Split begins with sixteen-year-old Jace Witherspoon arriving at his older brother's house - his older brother Christian Marshall, who moved away from their once shared home and got a new last name to escape their father's abuse. Jace is almost embarrassed to ask Christian if he could stay with him for the time being, but after all they are brothers. Now Jace must confront his past and face the music: how his father never ceases to hurt their family, how his mother is too weak to escape such a te ...more
Street Corner TBR Challenge
June pick #3 per Nomes

Jace's story is one about child abuse/domestic violence. Overcoming it. Escaping it. His older brother ran away from it, bottled it up, never looked back. Jace's father found a new punching bag. He continually beat their mother, but Jace stood up to him. This resulted in an A$$ beating from his Father and a boot out of his home. With nowhere to go, Jace sets out with a little bit of money and an old letter his mother gave him f
Aug 08, 2010 rated it really liked it
What an emotional read.... I just finished a few moments ago and I'm having the hardest time composing myself and writing this review. I don't know what I was expecting, but it wasn't this. What a fantastic debut novel. Did I mention that I was blown away... and heart-broken.

This novel is raw, it's honest, it's unbelievable. I've read stories about domestic violence, not many but a few, but I've never had a novel tackle the aftermath, the part of the story that the character has to deal with onc
Aly (Fantasy4eva)
Jan 11, 2012 rated it it was amazing

Let me just put this out there. Jace is the real gem in this book. He's mature, a bit of a player, or was anyway. He's tough - a fighter to be exact, and he's very observant. But he's a boy who's suffered abuse from his father ever since his big brother, Christian, left him dry. He's been taking beats for his mother like his older brother once did. Running away has never been an option until he finally looses it. With a single envelope given by his frantic mother he goes in search of the very
Dec 31, 2016 rated it it was amazing
4.5 Stars

This was everything I wanted Colleen Hoover's book, It Ends with Us, to be but she didn't quite deliver on to my satisfaction. Both books tackles the issue of domestic violence, but this one was done in a way that I feel is much more believable. It manages to successfully straddle the fine line of avoiding victim blaming, not overly sympathizing or demonizing the abuser, showing how the cycle of abuse can reveal itself in different ways, and also not giving an unrealistic "100% happily
May 05, 2011 rated it really liked it
*Note: If you are considering reading this novel, it will make you angry.. It will get you upset… it will have you putting it down every so often just to calm down... at least these are what Split had me feeling and doing...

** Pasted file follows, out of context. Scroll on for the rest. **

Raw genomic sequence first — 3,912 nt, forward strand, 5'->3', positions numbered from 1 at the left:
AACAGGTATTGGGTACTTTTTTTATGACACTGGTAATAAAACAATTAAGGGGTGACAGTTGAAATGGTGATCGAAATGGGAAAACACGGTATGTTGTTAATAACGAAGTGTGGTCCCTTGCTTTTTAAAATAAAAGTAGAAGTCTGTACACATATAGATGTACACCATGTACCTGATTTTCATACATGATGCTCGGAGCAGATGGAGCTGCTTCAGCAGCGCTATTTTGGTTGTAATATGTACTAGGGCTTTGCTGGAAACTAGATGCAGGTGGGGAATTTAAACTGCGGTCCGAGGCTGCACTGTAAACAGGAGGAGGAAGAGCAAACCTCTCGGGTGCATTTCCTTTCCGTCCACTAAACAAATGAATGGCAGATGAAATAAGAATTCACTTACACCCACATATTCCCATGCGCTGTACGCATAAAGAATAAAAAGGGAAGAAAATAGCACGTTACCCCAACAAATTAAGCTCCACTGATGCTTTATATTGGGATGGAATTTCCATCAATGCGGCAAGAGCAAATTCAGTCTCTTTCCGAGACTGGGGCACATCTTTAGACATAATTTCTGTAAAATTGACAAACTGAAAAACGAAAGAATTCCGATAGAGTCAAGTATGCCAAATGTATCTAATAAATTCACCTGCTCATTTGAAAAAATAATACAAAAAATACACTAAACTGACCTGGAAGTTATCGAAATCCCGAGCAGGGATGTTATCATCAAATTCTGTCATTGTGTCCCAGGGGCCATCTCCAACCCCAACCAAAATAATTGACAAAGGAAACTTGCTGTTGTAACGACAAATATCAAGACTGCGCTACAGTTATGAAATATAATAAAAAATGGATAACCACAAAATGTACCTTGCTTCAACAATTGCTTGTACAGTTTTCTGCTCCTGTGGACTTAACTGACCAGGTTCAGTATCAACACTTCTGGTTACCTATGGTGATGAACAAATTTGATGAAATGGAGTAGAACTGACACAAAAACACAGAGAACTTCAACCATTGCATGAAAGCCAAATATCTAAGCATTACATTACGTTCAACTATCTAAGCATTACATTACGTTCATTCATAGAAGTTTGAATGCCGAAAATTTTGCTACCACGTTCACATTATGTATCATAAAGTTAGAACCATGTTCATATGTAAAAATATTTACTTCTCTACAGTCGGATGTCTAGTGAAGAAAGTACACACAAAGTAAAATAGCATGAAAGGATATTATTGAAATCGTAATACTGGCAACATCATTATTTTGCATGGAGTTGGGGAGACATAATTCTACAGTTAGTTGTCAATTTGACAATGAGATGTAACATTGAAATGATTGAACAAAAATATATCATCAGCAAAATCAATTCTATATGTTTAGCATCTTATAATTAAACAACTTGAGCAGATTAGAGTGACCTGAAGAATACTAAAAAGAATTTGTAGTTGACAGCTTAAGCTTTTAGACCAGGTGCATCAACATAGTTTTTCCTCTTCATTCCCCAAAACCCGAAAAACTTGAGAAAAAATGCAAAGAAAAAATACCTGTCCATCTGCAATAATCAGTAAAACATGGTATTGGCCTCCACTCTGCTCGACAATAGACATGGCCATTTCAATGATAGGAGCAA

The title is perfect.It best describes what I am now left feeling. While I was angry and deeply disturbed by what led to what; I was also satisfied by how things turned out. As to his mother? I was definitely divided: on one hand, I understood later Christian’s need to keep i
Jennifer Girard
Mar 27, 2018 rated it really liked it
I don't think I ever read a book about brothers before this one! It was amazing to see them reunited and learn from their past. I wasn't a fan of the romance tho it wasn't necessary at all even thought I loved Dakota! ...more
Mar 12, 2012 rated it it was amazing
FNL Character Rating: The tumultuous but poignant relationship between Tim and Billy Riggins.

So...domestic violence.

We are all peripherally aware of its unfortunate existence..

Especially when we read truly horrifying news reports like this.

Then we smile and celebrate the triumphs of stories like this.

But when it comes to repeated, cyclical abuse, we tend to:

A.) Educate ourselves for two hours via the latest Lifetime Original Movie or

B.) Be cynical and blame the victim with thoughts such as, “
Oct 12, 2011 rated it it was amazing
What would you feel when your father beats the crap out of your mother and all you ask her is to leave him and start a new life, but it turns out she doesn't want to leave?

Well, that was Split all about. This tells a story about Jace Whitherspoon and how his father has been a bastard, yup, a very mean bastard (pardon for the foul lang). The story opens up with Jace arriving at Christian's apartment, his brother. And apparently they haven't seen or hear about each other for 5 years since he left
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♥ BR ♥: Split br 12 20 Jan 27, 2016 07:33AM  
YA Buddy Readers'...: Split by Swati Avasthi - start. April 18 2014 24 31 Apr 30, 2014 10:28AM  
questions 5 66 Sep 28, 2013 07:09PM  
YA Reads for Teac...: Split - Swati Avasthi (Favorite Character Discussion) 9 61 Mar 29, 2012 08:42AM  
YA Reads for Teac...: Split - Swati Avasthi 4 44 Aug 01, 2010 10:48AM  

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Swati Avasthi has a BA from the University of Chicago and an MFA from the University of Minnesota. She has received numerous awards and grant, most recently from the Minnesota State Arts Board. Her first novel, Split, has received a silver parents' choice award and a CYBILS award and was named a best books for young adults, 2011 from YALSA. Split was also nominated for a GoodReads Choice Award and ...more